How to write winning headlines for workplace wellness newsletters

Guest blogger: Shawn M. Connors, The Best C+ Student in the Wellness Biz

I am a big believer in the power of headlines. Good ones immediately win the attention of readers, heighten the interest in the subject about to be presented, and take a perspective (spin) at a common issue in a new way.

I’ve often joked that I have a background in direct marketing, which is now totally useless. But that’s not entirely true. The classic book “Scientific Advertising,” by Claude Hopkins, was the first to put forth the concept of testing headlines to see which ones are most effective.

Get your participants excited about your Wellness Program with these 7 easy marketing tips

If you subscribe to the Field of Dreams’ philosophy of “If you build it, they will come,” your wellness program may not be as effective as it could be. You can’t simply create a wellness program and naively think that potential wellness program participants will automatically know what the program is and why they should care.

Instead of taking a wait-and-see approach (hoping your wellness program will eventually “catch on”), steal these 7 proven strategies from marketers. Marketing practices work, and they don’t have to be expensive. Here are 7 effective ideas that cost little, if anything.

Al Lewis and Vik Khanna criticized me in their new book, “Surviving Workplace Wellness.” And now my life is over.

Guest blogger – Shawn Connors, Best C+ Student in the Wellness Biz

Surviving Workplace Wellness With Your Dignity, Finances and (Major) Organs Intact” is the new book by Lewis and Khanna which nukes the current workplace wellness landscape. It has me cheering, jumping up and down, and throwing a fist in the air. Now I know how people felt in 1776 when they read Thomas Paine’s, “Common Sense.” As Wikipedia states, “in clear and simple language it explained the advantages of and the need for immediate independence.”*

*Independence from Great Britain. Just in case.

“Surviving Workplace Wellness” is the kind of book that makes you want to pick up your own metaphorical musket and join the fight against wellness stupidity. If you’re one of the five people that voluntarily read my blog, you’ll know I am in agreement with these guys on almost everything they say.

Creativity, not costs are what count in wellness programs

Looking for some fresh, affordable ideas for your wellness program? When was the last time you took an inventory of what your workplace – your facilities and people – had to offer to power your wellness program? If you spend a little time investigating the possibilities, you may just uncover a treasure trove of resources you can use to feed your wellness program.

  • Maybe you could map out a walking trail around your building and/or campus that employees could use during breaks or before or after their work hours.
  • Perhaps you could turn an extra, unused office into a tranquil meditation room for employees who need a few minutes to recharge.
  • Consider using an empty corridor or large, open space as a shuffle board for employees to play on during breaks.
  • Enlist the help of employees with healthy hobbies to lead group workouts, cooking demonstrations, or topic discussions. Think about runners, bicyclists, dancers, cooks, bakers, and gardeners.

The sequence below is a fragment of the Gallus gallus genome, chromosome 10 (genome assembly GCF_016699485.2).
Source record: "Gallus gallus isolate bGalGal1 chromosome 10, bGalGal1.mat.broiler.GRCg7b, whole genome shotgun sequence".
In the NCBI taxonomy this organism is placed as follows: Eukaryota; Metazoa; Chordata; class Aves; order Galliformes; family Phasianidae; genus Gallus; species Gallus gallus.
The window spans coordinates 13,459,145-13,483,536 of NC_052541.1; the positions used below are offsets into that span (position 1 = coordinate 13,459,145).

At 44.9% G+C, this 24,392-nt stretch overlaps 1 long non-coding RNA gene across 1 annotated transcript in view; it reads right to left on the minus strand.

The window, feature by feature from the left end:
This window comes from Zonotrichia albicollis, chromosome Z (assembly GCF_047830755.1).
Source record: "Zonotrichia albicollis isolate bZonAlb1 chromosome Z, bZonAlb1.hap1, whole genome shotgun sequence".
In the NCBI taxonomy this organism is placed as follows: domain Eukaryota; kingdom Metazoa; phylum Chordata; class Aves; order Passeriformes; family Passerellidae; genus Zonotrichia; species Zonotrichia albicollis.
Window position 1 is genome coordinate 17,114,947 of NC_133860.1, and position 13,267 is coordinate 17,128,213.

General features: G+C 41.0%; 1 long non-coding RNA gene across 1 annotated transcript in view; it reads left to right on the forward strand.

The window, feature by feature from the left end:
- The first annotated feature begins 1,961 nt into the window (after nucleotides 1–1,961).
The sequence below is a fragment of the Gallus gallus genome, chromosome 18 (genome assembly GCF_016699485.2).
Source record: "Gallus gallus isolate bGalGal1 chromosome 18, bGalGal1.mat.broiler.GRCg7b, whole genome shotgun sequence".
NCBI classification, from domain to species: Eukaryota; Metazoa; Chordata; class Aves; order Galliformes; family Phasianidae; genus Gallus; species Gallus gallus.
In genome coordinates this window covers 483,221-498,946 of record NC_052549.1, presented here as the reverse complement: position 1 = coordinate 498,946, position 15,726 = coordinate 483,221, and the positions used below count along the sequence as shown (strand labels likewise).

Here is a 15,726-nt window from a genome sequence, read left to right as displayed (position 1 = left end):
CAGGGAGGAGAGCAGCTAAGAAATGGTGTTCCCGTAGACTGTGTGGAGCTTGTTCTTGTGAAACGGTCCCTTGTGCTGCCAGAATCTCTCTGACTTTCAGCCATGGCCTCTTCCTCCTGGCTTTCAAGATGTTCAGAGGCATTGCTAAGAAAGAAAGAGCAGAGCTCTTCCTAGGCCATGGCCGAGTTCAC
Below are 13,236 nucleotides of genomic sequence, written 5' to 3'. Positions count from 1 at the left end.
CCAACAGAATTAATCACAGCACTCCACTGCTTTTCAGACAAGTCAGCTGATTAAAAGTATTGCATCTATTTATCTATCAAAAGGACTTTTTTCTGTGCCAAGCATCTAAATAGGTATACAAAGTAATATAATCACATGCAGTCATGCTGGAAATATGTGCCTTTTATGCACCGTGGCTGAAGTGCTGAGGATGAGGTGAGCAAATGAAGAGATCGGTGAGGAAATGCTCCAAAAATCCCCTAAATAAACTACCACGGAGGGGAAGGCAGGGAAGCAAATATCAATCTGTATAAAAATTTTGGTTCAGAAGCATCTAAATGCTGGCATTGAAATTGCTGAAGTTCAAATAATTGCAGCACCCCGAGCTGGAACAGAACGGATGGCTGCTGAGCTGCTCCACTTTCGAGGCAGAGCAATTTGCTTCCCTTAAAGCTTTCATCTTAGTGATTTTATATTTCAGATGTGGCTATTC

A healthy workplace culture is a precursor to a successful workplace wellness program

If you want to make sure you have an effective workplace wellness program – and happy and productive employees – you need to have a healthy workplace culture.

How do you know if you have a healthy culture?

It comes down to how you answer a couple of basic questions:

  • Do people like their jobs?
  • Do employees feel valued at work?

A healthy workplace culture is more important than any wellness program you can create and needs to be in place for any wellness program to be truly effective. To illustrate the importance of a healthy culture, the new eBook, Six Questions that Make Creativity More Valuable Than $$$ When Planning Your Wellness Program, poses this multiple-choice question for readers to answer: Where would you rather work?

Are you making these 7 stupid wellness communication mistakes?

Here are the seven most common wellness communication mistakes many people make – and how to avoid them:

1. Not dedicating a budget to communication – It’s important to determine how much money you have to spend and what various communication components will cost for the entire year so you don’t run out of funds. You don’t want that really cool, high-tech January video to eat up your entire budget for the year and leave you with no money for monthly posters or a regular newsletter.

Workplace wellness needs to include adding value to people’s lives, building communities and making the world a better place to live

When was the last time you stopped to define “wellness” as it applies to what you want to accomplish for your workplace wellness program? Can you accurately and succinctly put into words what wellness means?

If you’re struggling to quickly come up with a description of wellness for your organization, you’re likely not alone. Individuals responsible for workplace wellness are often so busy trying to think up and pull off successful programs that they don’t have time to step back to make sure they have a good understanding of what wellness really should mean. And even if they have mulled over various definitions, wellness folks may not be approaching their thoughts from an important perspective: that of the participants.

You may be asking,
“Why is having the right definition of wellness so important?”